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Fenning, Dornbusch and Co. v. Greenfield

New Jersey Supreme Court

Decided: February 2, 1931.


On defendant's appeal from the Essex County Circuit Court.

For the appellant, Philip J. Schotland.

For the respondent, Walter J. Bilder.


[107 NJL Page 273]

The opinion of the court was delivered by

PARKER, J. The suit was for the balance claimed by plaintiff corporation to be due it as the result of a series of stock transactions between the parties. Plaintiff is a dealer in corporate stock -- defendant-appellant was a customer. No stock was ever delivered into the physical possession of defendant, no payment on account was made, except in one instance presently to be noted; and there was no writing signed by the defendant, although the amount involved was in each of the three cases over $500. Comp. Stat., p. 4648, § 4. This provision of the Sales act, altered from the statute of frauds, was pleaded and relied on at the trial. Plaintiff claimed constructive delivery and acceptance as having

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taken place, in that defendant requested plaintiff "to keep the stock for him." Later on, according to plaintiff's claim, defendant "resold" all the stock, except fifty shares, to plaintiff by several transactions on different dates and at lower prices, leaving a deficit for which the suit was brought. The fifty shares were delivered by plaintiff, pursuant to defendant's instructions, to a third party to whom the defendant had agreed to sell them, and plaintiff collected the proceeds and credited the same to defendant's account. All the stock was endorsed for transfer in blank but throughout the proceedings it remained in plaintiff's safe deposit box, except the fifty shares.

The trial judge denied a general motion to nonsuit, and also to direct a verdict for defendant, and on the point of constructive delivery instructed the jury as follows:

("Notwithstanding the fact that there was no actual manual delivery of this stock to the defendant, it is insisted that there was a constructive delivery to him of the stock, and that is permissible.) Where there is an offer of delivery, or where an offer of delivery is refused, and the person being charged with the delivery of the stock is told to retain that stock for the order of the person to whom it is sold, there has then become a constructive delivery of that stock, and the person who is ordered to hold it becomes the bailee or agent of the purchaser of the stock. That is exactly what the plaintiff claims there was in this case -- while there was not an actual delivery of the stock, it is claimed that the stock was at all times in shape for delivery; that at the time the stock was sold to the defendant, the defendant directed the plaintiff to hold the stock, and thereafter the plaintiff did continue to hold the stock, subject to the defendant's order, until it was actually sold.

"Now, if you believe, from the evidence in this case -- that is, the greater weight of the evidence in this case, because the burden of proof is upon the plaintiff to show by the greater weight of the evidence -- that there was a constructive delivery by the plaintiff to the defendant of this stock, and that the defendant by what he said at that time constituted the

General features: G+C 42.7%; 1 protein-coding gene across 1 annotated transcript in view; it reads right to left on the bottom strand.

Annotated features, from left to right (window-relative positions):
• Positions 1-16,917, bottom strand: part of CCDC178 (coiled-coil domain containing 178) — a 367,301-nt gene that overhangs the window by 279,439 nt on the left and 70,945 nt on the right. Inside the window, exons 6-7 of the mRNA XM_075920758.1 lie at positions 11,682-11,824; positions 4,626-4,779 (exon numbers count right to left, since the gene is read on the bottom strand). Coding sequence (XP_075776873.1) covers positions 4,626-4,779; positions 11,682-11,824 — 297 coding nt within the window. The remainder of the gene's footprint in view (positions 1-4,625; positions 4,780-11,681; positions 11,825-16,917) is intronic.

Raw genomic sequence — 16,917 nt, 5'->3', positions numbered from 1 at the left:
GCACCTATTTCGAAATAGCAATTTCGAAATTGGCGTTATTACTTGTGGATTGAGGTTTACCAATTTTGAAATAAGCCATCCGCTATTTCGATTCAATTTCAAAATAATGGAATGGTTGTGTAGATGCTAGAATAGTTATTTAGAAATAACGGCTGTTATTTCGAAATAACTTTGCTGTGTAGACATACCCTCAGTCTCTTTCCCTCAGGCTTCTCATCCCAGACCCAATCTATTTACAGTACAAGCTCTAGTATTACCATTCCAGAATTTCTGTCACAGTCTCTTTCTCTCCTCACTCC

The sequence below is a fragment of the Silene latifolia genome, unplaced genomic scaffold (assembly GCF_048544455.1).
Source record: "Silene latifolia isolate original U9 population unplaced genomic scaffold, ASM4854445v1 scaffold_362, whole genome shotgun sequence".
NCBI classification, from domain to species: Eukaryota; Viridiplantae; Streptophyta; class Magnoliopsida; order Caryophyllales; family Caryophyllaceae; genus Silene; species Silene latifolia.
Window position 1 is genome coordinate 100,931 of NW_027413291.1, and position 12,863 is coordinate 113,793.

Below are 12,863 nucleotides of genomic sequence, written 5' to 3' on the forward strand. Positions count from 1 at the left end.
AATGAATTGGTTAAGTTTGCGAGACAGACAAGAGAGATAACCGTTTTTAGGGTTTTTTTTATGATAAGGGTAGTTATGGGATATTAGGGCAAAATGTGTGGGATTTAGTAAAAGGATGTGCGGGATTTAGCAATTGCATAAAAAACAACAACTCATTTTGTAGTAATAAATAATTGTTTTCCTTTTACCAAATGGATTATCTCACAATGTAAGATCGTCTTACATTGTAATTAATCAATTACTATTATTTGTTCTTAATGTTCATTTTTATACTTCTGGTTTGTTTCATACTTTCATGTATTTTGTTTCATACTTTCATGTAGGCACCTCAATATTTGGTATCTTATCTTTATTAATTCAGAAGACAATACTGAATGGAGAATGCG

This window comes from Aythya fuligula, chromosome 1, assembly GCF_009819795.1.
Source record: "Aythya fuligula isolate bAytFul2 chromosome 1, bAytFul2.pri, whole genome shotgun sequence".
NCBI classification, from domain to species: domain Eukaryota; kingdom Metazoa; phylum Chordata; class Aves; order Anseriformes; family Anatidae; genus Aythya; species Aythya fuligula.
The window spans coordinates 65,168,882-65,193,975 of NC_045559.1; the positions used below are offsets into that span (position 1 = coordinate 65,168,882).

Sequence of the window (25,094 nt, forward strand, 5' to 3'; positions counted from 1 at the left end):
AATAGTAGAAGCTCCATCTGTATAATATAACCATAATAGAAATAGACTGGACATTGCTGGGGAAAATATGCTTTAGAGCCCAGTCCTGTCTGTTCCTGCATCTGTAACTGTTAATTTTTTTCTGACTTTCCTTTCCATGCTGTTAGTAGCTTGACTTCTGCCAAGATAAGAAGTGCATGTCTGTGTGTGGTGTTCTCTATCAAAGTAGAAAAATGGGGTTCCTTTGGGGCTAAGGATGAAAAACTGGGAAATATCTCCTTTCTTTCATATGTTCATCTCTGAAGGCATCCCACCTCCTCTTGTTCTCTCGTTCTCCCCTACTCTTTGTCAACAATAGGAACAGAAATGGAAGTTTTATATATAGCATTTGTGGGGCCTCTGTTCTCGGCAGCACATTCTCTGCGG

[107 NJL Page 275]

plaintiff his bailee, his agent, for the purpose of holding that stock subject to his order -- if you believe that that is shown by the greater weight of the evidence in this case, then this case is taken out of the statute of frauds, and the mere fact that there was no order in writing for this stock does not prevent the plaintiff in this case from recovering the value of that stock, or the difference between the charge of the stock to the defendant and what the plaintiff realized upon it, if it was an order to sell."

The four grounds of appeal argued are:

1, 2. Refusal to take the case from the jury.

3. Charging the jury as above quoted (omitting, however, the first sentence, which is bracketed).

4. Admitting in evidence written memoranda of the sales to defendant and repurchases from him, mailed by plaintiff to defendant but, of course, not signed by him, and to which, as the jury might find, he paid no attention.

The attack on the refusal to take the case from the jury is based on the same theory as that upon the charge, viz., that there was no constructive delivery shown by the facts put in evidence, and that words alone, without acts of ownership in a case like this, will not take the case out of the statute. There are weighty authorities holding that words alone are not enough. 27 C.J. 247, 248; Denny v. Williams, 5 Allen (Mass.) 1; Benj. Sales, Corbin's Notes, § 182; Finney v. Apgar, 31 N.J.L. 266. But the motions to nonsuit and direct were general in character, and we consider that there was no error in denying them in that form, because defendant, if the testimony for plaintiff were believed, had clearly exercised ownership over the second block of stock "sold" to him by directing delivery by plaintiffs of part of it, viz., fifty shares, to a purchaser from himself, and by the fact of such delivery. Browne Statute of Frauds, §§ 322 et seq.; Finney v. Apgar, supra.